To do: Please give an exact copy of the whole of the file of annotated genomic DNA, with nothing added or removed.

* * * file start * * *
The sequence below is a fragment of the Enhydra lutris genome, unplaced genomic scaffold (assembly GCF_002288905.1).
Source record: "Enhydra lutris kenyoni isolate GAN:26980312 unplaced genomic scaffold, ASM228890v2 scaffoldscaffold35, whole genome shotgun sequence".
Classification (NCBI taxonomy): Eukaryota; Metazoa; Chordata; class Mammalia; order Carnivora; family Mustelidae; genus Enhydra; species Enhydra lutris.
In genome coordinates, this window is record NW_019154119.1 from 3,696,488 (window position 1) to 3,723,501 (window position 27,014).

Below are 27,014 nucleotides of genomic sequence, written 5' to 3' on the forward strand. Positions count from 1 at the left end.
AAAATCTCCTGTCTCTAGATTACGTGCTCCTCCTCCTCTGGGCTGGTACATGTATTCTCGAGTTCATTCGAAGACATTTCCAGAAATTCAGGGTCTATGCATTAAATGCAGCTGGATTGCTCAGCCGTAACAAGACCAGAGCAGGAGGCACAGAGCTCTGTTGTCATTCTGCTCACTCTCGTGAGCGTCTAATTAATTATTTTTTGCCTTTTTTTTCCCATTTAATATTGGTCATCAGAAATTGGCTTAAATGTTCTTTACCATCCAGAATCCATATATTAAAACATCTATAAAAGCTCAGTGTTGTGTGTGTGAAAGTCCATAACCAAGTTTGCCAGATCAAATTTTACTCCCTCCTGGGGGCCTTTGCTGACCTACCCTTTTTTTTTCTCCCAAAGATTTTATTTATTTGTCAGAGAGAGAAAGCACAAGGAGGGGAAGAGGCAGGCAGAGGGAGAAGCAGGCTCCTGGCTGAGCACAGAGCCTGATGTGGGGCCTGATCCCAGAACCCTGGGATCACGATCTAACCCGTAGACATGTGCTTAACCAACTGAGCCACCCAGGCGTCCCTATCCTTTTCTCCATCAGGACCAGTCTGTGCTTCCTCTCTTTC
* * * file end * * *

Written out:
The sequence below is a fragment of the Enhydra lutris genome, unplaced genomic scaffold (assembly GCF_002288905.1).
Source record: "Enhydra lutris kenyoni isolate GAN:26980312 unplaced genomic scaffold, ASM228890v2 scaffoldscaffold35, whole genome shotgun sequence".
Classification (NCBI taxonomy): Eukaryota; Metazoa; Chordata; class Mammalia; order Carnivora; family Mustelidae; genus Enhydra; species Enhydra lutris.
In genome coordinates, this window is record NW_019154119.1 from 3,696,488 (window position 1) to 3,723,501 (window position 27,014).

Below are 27,014 nucleotides of genomic sequence, written 5' to 3' on the forward strand. Positions count from 1 at the left end.
AAAATCTCCTGTCTCTAGATTACGTGCTCCTCCTCCTCTGGGCTGGTACATGTATTCTCGAGTTCATTCGAAGACATTTCCAGAAATTCAGGGTCTATGCATTAAATGCAGCTGGATTGCTCAGCCGTAACAAGACCAGAGCAGGAGGCACAGAGCTCTGTTGTCATTCTGCTCACTCTCGTGAGCGTCTAATTAATTATTTTTTGCCTTTTTTTTCCCATTTAATATTGGTCATCAGAAATTGGCTTAAATGTTCTTTACCATCCAGAATCCATATATTAAAACATCTATAAAAGCTCAGTGTTGTGTGTGTGAAAGTCCATAACCAAGTTTGCCAGATCAAATTTTACTCCCTCCTGGGGGCCTTTGCTGACCTACCCTTTTTTTTTCTCCCAAAGATTTTATTTATTTGTCAGAGAGAGAAAGCACAAGGAGGGGAAGAGGCAGGCAGAGGGAGAAGCAGGCTCCTGGCTGAGCACAGAGCCTGATGTGGGGCCTGATCCCAGAACCCTGGGATCACGATCTAACCCGTAGACATGTGCTTAACCAACTGAGCCACCCAGGCGTCCCTATCCTTTTCTCCATCAGGACCAGTCTGTGCTTCCTCTCTTTC